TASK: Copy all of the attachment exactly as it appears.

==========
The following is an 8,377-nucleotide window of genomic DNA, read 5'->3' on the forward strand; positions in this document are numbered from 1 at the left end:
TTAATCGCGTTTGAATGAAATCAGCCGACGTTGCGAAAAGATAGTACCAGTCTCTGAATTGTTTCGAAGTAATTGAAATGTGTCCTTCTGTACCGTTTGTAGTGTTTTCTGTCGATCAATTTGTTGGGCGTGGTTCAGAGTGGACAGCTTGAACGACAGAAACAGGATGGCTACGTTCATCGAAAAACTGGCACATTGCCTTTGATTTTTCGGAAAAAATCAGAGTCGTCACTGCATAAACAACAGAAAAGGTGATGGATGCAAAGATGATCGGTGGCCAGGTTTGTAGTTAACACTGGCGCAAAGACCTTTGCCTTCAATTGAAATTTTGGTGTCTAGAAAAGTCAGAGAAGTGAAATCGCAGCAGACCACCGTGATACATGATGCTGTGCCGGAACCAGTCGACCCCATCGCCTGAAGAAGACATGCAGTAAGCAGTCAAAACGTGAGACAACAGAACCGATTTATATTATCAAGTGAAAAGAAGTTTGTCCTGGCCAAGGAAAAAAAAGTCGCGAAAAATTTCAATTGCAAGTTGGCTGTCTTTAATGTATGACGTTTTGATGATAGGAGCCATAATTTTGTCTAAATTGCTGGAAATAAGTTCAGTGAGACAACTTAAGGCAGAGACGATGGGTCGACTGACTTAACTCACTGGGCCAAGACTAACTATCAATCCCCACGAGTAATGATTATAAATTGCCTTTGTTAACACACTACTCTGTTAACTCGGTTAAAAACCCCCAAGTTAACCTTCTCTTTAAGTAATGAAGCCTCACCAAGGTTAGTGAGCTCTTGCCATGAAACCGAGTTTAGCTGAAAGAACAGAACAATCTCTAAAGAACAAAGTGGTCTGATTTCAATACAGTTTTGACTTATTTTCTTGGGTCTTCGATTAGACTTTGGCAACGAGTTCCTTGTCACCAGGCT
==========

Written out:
The following is an 8,377-nucleotide window of genomic DNA, read 5'->3' on the forward strand; positions in this document are numbered from 1 at the left end:
TTAATCGCGTTTGAATGAAATCAGCCGACGTTGCGAAAAGATAGTACCAGTCTCTGAATTGTTTCGAAGTAATTGAAATGTGTCCTTCTGTACCGTTTGTAGTGTTTTCTGTCGATCAATTTGTTGGGCGTGGTTCAGAGTGGACAGCTTGAACGACAGAAACAGGATGGCTACGTTCATCGAAAAACTGGCACATTGCCTTTGATTTTTCGGAAAAAATCAGAGTCGTCACTGCATAAACAACAGAAAAGGTGATGGATGCAAAGATGATCGGTGGCCAGGTTTGTAGTTAACACTGGCGCAAAGACCTTTGCCTTCAATTGAAATTTTGGTGTCTAGAAAAGTCAGAGAAGTGAAATCGCAGCAGACCACCGTGATACATGATGCTGTGCCGGAACCAGTCGACCCCATCGCCTGAAGAAGACATGCAGTAAGCAGTCAAAACGTGAGACAACAGAACCGATTTATATTATCAAGTGAAAAGAAGTTTGTCCTGGCCAAGGAAAAAAAAGTCGCGAAAAATTTCAATTGCAAGTTGGCTGTCTTTAATGTATGACGTTTTGATGATAGGAGCCATAATTTTGTCTAAATTGCTGGAAATAAGTTCAGTGAGACAACTTAAGGCAGAGACGATGGGTCGACTGACTTAACTCACTGGGCCAAGACTAACTATCAATCCCCACGAGTAATGATTATAAATTGCCTTTGTTAACACACTACTCTGTTAACTCGGTTAAAAACCCCCAAGTTAACCTTCTCTTTAAGTAATGAAGCCTCACCAAGGTTAGTGAGCTCTTGCCATGAAACCGAGTTTAGCTGAAAGAACAGAACAATCTCTAAAGAACAAAGTGGTCTGATTTCAATACAGTTTTGACTTATTTTCTTGGGTCTTCGATTAGACTTTGGCAACGAGTTCCTTGTCACCAGGCT